8. Empathy Over Enabling

Empathy and enabling can easily go hand-in-hand. Both often come from a place of compassion and a place to help. However, the outcomes are different.

Enabling allows unhealthy and self-destructive behaviors to continue. This may worsen the problem rather than solve it.

On the other hand, empathetic parents offer emotional support and encourage their children to confide in them about stress and other issues related to their drinking. 

Do's and Don'ts of Dealing With An Alcoholic Son

While empathy is important, you also need to understand where to draw the line. You should never enable your son’s drinking. Enabling comes in various forms:

  • Giving someone money so they don’t steal
  • Creating excuses for someone’s behavior
  • Not showing how you feel to avoid someone becoming upset or leaving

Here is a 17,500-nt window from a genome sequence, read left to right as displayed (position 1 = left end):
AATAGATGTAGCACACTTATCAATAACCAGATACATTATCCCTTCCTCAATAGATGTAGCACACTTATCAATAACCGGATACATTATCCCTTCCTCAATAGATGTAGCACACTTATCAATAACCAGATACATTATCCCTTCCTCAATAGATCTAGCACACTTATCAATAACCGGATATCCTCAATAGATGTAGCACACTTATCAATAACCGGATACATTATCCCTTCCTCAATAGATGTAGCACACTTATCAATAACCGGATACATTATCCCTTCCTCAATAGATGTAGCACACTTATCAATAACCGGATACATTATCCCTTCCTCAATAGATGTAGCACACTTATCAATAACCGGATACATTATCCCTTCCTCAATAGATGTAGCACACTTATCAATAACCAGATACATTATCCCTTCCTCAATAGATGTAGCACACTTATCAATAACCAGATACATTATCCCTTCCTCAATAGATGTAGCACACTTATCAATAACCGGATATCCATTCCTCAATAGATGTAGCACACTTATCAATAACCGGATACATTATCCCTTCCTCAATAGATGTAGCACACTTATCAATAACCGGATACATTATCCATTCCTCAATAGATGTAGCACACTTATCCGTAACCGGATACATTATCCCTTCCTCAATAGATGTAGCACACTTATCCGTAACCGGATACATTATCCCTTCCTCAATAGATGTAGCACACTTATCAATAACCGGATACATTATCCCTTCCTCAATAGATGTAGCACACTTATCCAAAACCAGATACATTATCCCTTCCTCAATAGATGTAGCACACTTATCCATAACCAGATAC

• Ignoring unacceptable behavior

Some ways to stop enabling your alcoholic son may include:

  • Giving him food when he is hungry rather than providing him with money that can be spent on alcohol and other substances
  • Not cleaning up after him⁠—leaving his mess for him to see and deal with
  • Continue following through on plans even if your son does not participate or engage
  • Take back autonomy by prioritizing your needs

Understanding the distinction between empathy and enabling is challenging for parents. It might help to seek counseling to help you manage your role in your son’s life.

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Can Alcoholism Run in Families?